Title

Is cricket the magic glue that unites South Asia?

Document Type

Article

Department

Neurology

Abstract

In South Asia, cricket has come to bear the promise of delivering lasting peace to a region tormented by a half century of strife. It may seem flippant to suggest that a sport will accomplish this when almost all else has failed, but consider the following. Mounting enmity between India and Pakistan is threatening to devour the entire region. Decades of failed diplomacy testify to the futility of conventional peace moves, and intransigent foreign policy positions bring the two neighbours ever closer to a nuclear flashpoint. India and Pakistan may speak the same language, but their deadlock cries out for a new medium of communication.

Like marmalade, tweed jackets, and other things English, cricket is an acquired taste, which makes it slow to pick up but impossible to let go of. Introduced to the subcontinent in the 1800s, by the 1920s it was commanding great popularity in colonial India. In 1932 India became a Test playing country and, five years after the partition of 1947, Pakistan followed suit. In a cheerless, gloomy existence towards the bottom end of health and economic indices, the two nations found joy in cricket. It is easy to see why. Cricket provided a global forum for Pakistan and India to demonstrate talent and spirit, and defeat more advanced nations, such as England and Australia. Naturally enough, it cast a spell on the masses, became the embodiment of national self esteem, and turned cricket players into icons and celebrities.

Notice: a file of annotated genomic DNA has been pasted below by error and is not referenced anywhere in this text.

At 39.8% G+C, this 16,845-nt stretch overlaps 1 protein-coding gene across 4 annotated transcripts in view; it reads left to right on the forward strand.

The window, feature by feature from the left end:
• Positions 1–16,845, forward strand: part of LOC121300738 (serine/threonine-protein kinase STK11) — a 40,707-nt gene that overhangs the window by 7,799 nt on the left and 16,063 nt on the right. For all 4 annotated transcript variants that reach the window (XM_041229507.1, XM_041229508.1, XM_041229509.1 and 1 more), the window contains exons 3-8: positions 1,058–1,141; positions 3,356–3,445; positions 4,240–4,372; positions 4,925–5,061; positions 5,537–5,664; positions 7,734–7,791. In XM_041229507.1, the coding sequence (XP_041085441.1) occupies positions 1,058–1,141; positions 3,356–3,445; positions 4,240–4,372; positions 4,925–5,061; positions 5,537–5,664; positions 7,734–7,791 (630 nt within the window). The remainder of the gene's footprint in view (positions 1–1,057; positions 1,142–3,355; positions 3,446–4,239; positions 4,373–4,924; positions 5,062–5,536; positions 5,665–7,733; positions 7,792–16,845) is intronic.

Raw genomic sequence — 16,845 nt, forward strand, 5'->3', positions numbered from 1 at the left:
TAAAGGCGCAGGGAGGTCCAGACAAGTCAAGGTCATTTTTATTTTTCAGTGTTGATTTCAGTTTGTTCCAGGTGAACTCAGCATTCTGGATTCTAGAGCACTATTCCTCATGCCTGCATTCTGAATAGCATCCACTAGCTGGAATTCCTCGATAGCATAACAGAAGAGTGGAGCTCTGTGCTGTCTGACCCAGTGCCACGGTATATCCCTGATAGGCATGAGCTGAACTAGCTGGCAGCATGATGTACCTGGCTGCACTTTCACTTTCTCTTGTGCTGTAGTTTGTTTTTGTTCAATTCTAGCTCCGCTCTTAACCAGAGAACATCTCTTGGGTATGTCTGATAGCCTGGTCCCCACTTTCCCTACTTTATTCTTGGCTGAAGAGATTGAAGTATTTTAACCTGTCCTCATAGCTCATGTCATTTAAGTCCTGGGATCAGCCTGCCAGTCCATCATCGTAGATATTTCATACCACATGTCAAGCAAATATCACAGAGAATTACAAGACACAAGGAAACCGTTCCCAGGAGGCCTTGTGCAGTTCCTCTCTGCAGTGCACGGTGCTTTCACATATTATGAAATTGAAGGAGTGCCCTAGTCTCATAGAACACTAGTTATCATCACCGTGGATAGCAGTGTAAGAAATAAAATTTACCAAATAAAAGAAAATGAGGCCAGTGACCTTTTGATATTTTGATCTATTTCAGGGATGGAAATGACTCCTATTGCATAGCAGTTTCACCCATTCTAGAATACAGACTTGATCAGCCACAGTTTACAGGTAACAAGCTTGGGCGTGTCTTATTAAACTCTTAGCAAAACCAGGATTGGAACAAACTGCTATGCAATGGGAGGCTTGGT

Publication

BMJ Open